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Primary Submission Category: Causal Inference in Networks

Exploiting Neighborhood Interference with Low Order Interactions Under Unit Randomized Design

Authors: Mayleen Cortez-Rodriguez, Christina Yu, Matthew Eichhorn,

Presenting Author: Mayleen Cortez-Rodriguez*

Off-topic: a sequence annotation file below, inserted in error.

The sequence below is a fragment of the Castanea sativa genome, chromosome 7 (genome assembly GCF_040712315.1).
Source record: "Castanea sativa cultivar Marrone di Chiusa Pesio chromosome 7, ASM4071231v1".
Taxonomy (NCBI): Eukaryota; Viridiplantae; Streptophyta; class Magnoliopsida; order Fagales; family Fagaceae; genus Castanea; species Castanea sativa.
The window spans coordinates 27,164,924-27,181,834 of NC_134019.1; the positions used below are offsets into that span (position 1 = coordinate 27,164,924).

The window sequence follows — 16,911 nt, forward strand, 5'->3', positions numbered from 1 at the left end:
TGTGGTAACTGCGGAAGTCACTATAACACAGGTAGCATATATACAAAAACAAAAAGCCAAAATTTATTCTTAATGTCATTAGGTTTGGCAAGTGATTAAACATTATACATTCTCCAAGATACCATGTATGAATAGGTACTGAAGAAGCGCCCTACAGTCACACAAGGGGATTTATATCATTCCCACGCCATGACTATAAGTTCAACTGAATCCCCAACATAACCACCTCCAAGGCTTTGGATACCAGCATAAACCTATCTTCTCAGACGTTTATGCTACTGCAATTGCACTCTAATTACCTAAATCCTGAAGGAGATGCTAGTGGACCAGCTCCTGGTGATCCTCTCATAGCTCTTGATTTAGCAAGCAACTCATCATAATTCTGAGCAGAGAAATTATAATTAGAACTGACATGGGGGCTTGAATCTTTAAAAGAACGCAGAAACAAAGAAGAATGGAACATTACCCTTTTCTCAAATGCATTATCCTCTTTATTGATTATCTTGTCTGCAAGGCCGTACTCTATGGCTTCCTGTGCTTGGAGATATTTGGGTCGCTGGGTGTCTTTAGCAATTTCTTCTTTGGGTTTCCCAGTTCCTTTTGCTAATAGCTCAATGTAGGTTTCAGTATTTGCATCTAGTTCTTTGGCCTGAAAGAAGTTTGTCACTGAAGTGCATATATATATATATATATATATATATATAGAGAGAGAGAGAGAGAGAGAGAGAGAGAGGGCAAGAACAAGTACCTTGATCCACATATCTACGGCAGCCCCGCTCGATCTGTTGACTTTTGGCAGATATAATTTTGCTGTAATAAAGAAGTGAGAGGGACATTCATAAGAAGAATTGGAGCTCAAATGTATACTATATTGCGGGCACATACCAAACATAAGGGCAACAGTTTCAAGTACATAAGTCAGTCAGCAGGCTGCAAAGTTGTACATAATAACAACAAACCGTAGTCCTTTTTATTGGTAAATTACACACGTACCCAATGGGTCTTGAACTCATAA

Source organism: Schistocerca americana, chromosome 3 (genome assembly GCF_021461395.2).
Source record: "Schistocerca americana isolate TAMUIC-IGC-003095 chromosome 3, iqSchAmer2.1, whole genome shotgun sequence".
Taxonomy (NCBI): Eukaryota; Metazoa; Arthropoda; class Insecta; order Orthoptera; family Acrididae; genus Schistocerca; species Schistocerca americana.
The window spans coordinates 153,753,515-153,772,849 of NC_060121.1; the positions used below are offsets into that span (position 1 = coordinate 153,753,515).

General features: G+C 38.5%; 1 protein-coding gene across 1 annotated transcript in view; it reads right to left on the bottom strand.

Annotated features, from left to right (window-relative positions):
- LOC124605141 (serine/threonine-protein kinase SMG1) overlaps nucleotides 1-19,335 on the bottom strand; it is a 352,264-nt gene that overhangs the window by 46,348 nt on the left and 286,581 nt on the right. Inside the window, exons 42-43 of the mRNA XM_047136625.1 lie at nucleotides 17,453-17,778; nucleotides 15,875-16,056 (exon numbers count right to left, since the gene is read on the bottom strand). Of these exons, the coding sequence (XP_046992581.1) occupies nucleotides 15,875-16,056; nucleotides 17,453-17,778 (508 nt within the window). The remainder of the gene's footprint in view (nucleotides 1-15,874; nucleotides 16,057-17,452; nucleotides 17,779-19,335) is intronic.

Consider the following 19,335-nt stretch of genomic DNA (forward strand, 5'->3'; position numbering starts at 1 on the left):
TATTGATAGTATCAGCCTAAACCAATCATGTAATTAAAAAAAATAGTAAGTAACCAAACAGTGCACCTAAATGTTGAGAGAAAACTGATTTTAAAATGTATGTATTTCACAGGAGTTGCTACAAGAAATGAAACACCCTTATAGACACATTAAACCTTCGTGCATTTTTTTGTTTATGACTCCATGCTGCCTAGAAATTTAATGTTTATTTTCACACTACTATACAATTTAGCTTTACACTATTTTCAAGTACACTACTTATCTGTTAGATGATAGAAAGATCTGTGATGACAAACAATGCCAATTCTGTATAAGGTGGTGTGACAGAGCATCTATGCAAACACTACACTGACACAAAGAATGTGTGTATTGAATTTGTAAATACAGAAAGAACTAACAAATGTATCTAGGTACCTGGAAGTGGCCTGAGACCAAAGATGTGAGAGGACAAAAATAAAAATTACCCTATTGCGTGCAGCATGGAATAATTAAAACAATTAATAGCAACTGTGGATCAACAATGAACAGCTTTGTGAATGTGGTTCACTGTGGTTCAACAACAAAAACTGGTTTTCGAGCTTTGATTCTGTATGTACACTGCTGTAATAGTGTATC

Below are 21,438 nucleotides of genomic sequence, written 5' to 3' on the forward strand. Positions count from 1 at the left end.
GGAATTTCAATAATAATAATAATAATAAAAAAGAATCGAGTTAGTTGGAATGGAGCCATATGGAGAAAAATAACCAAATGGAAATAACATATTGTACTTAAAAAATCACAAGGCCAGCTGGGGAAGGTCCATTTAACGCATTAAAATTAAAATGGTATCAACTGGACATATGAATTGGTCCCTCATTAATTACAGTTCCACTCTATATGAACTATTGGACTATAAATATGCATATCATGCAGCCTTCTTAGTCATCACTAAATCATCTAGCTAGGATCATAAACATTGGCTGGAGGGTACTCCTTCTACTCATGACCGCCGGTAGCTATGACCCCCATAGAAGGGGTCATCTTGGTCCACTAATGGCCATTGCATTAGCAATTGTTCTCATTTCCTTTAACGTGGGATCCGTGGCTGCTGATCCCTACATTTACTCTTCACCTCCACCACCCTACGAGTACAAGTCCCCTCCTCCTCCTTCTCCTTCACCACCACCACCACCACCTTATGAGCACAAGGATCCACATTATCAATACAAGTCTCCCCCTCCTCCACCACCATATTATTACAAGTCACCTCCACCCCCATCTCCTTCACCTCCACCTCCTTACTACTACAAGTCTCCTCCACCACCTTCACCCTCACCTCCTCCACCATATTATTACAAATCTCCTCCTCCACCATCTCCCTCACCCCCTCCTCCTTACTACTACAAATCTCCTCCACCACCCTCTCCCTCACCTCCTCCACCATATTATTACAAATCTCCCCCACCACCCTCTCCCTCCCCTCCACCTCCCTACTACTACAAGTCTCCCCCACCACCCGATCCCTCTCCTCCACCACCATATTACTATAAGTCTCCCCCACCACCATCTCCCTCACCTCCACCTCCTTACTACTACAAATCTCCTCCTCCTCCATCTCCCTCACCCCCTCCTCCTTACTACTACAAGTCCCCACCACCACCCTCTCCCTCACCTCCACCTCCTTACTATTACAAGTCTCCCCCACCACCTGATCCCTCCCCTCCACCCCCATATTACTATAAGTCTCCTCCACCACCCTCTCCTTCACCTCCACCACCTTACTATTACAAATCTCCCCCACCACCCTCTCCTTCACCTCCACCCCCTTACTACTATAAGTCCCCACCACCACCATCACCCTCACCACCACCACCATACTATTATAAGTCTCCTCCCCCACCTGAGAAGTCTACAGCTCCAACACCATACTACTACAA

Network interference, where the outcome of an individual is affected by the treatment assignment of those in their social network, is pervasive in many real-world settings. However, it poses a challenge to estimating causal effects. We consider the task of estimating the total treatment effect (TTE), or the difference between the average outcomes of the population when everyone is treated versus when no one is, under network interference. Under a Bernoulli randomized design, we utilize knowledge of the network structure to provide an unbiased estimator for the TTE when network interference effects are constrained to low order interactions among neighbors of an individual. We make no assumptions on the graph other than bounded degree, allowing for well-connected networks that may not be easily clustered. We derive a bound on the variance of our estimator and show in simulated experiments that it performs well compared with standard estimators for the TTE. We derive a minimax lower bound on the mean squared error of our estimator which suggests that the difficulty of estimation can be characterized by the degree of interactions in the potential outcomes model. We also prove that our estimator is asymptotically normal under boundedness conditions on the network degree and potential outcomes model. Central to our contribution is a new framework for balancing between model flexibility and statistical complexity as captured by this low order interactions structure.